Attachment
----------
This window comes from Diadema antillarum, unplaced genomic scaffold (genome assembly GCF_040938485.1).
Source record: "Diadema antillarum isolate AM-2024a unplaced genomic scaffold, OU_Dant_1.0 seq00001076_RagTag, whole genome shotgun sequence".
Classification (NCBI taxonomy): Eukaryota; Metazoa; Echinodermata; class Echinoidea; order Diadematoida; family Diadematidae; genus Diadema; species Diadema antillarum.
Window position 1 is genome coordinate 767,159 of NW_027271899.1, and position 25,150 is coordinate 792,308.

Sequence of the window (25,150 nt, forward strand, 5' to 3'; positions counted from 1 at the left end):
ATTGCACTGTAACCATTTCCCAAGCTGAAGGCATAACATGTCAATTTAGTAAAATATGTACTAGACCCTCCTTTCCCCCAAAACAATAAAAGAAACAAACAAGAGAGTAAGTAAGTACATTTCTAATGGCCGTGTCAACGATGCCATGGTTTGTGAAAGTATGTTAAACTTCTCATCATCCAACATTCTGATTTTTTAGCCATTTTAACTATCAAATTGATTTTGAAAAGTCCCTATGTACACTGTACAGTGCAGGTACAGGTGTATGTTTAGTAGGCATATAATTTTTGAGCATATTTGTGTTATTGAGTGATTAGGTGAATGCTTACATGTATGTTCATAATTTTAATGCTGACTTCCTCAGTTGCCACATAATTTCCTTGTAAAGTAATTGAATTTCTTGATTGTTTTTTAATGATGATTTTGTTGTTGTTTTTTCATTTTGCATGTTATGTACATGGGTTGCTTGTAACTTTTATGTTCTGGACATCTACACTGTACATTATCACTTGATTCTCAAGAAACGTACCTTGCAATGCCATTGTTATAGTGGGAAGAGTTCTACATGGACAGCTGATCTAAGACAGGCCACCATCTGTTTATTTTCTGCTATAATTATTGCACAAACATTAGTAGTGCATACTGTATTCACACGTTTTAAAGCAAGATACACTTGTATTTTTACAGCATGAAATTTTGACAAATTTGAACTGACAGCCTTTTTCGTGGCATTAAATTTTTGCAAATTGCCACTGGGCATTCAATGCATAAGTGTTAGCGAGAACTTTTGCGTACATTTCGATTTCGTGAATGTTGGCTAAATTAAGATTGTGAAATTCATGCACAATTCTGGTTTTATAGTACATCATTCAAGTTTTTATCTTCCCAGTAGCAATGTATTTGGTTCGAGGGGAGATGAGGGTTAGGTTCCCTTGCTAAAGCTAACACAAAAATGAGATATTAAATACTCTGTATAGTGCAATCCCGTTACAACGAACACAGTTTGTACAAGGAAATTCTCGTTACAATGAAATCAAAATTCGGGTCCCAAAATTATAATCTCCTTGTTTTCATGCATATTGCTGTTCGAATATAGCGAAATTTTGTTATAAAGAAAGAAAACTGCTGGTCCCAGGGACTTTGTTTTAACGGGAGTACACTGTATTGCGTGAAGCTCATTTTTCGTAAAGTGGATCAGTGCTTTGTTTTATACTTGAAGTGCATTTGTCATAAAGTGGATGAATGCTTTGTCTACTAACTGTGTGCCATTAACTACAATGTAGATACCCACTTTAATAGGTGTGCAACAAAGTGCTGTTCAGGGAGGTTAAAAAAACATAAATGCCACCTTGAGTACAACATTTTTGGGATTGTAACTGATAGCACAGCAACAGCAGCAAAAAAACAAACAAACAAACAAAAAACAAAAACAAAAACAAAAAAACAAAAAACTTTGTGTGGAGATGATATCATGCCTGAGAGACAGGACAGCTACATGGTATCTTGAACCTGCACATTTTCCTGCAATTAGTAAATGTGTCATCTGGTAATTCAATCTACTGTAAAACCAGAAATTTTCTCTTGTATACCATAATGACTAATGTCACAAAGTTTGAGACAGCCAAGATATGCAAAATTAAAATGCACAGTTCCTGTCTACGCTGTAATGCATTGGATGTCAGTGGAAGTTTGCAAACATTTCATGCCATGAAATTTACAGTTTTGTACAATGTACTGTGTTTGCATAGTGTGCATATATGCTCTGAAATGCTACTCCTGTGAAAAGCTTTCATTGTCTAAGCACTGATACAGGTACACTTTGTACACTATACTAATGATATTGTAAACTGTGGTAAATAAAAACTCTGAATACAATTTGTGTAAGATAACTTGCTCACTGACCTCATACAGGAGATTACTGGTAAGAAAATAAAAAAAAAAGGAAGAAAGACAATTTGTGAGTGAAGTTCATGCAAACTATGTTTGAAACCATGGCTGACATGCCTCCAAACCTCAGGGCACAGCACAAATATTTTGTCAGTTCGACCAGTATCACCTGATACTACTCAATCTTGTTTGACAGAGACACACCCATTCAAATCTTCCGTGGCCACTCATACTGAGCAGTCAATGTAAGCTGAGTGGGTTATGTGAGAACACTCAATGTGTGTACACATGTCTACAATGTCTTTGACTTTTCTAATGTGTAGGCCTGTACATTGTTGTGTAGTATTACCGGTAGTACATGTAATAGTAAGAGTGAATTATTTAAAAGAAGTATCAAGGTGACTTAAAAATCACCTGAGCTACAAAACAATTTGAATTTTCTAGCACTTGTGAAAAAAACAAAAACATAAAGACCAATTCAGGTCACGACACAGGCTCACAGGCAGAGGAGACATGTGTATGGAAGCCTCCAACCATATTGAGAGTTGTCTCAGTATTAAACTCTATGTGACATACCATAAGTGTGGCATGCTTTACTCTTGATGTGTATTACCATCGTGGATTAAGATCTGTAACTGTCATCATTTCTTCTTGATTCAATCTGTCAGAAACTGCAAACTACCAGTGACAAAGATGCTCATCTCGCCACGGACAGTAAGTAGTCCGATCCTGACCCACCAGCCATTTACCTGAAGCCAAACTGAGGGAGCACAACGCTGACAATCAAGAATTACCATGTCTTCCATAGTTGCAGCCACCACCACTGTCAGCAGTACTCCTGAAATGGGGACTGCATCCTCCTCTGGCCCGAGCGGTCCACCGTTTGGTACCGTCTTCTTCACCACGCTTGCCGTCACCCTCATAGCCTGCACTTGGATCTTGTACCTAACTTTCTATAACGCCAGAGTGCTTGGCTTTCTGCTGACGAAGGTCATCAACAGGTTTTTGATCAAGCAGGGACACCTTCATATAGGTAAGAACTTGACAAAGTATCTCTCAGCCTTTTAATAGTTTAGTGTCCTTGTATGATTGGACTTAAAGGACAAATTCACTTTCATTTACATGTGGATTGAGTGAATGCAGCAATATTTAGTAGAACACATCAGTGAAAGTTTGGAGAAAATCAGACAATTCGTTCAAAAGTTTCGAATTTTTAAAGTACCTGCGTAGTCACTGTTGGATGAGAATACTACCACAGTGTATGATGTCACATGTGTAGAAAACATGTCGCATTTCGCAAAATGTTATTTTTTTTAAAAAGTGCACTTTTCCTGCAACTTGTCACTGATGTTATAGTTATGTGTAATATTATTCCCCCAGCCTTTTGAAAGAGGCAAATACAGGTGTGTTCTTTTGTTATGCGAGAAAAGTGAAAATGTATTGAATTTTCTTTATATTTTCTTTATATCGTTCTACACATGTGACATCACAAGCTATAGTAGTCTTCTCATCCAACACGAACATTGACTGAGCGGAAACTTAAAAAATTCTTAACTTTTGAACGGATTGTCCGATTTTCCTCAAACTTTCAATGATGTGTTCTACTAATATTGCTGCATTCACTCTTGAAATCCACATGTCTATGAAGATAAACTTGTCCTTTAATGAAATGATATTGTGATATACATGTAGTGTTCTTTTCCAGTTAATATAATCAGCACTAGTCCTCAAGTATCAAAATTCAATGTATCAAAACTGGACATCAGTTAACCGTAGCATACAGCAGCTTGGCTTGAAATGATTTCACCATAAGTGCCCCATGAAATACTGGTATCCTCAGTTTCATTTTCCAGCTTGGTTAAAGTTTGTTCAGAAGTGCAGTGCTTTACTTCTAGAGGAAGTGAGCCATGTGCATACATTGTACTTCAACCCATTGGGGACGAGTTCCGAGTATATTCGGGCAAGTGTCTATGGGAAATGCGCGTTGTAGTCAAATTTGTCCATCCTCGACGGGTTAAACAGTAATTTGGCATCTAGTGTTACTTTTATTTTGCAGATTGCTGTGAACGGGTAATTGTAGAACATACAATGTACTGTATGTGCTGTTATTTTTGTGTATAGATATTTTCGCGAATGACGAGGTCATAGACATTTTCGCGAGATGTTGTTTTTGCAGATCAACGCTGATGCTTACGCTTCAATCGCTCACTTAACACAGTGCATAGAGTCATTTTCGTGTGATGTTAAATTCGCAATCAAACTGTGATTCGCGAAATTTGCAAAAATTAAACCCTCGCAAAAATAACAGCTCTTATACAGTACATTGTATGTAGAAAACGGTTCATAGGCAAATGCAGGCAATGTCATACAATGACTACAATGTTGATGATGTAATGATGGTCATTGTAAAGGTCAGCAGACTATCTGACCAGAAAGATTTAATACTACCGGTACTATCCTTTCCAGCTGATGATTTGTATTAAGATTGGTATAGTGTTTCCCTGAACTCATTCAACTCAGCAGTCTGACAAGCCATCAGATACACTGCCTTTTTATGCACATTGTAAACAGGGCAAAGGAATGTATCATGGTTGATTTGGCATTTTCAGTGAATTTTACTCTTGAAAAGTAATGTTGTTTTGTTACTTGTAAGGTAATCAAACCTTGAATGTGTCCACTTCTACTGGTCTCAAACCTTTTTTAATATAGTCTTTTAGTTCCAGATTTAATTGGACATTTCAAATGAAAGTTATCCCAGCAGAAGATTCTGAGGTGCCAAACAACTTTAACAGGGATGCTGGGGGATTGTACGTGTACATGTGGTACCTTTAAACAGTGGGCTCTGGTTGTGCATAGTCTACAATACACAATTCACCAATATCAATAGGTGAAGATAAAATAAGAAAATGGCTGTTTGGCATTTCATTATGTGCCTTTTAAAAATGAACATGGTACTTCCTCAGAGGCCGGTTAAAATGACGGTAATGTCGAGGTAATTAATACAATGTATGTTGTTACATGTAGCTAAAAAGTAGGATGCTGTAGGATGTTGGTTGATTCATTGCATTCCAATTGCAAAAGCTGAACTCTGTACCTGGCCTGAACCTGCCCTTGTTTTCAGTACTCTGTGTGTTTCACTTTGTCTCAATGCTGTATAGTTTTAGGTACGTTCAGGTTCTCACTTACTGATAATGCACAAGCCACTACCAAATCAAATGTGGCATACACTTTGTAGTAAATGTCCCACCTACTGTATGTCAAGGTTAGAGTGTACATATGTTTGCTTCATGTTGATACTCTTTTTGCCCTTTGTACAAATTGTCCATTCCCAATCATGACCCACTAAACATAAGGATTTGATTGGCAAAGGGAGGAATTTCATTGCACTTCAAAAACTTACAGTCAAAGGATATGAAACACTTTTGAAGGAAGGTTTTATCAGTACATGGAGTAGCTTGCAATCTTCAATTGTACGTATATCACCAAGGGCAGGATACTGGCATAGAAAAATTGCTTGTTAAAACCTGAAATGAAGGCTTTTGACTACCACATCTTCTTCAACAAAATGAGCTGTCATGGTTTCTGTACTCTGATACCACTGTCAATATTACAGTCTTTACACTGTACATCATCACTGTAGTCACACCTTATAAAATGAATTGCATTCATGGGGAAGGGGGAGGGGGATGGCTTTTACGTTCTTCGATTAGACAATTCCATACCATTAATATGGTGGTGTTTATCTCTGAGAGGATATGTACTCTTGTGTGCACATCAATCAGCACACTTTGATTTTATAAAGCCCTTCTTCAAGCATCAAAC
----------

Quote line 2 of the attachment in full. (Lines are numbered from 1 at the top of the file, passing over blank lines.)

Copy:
Source record: "Diadema antillarum isolate AM-2024a unplaced genomic scaffold, OU_Dant_1.0 seq00001076_RagTag, whole genome shotgun sequence".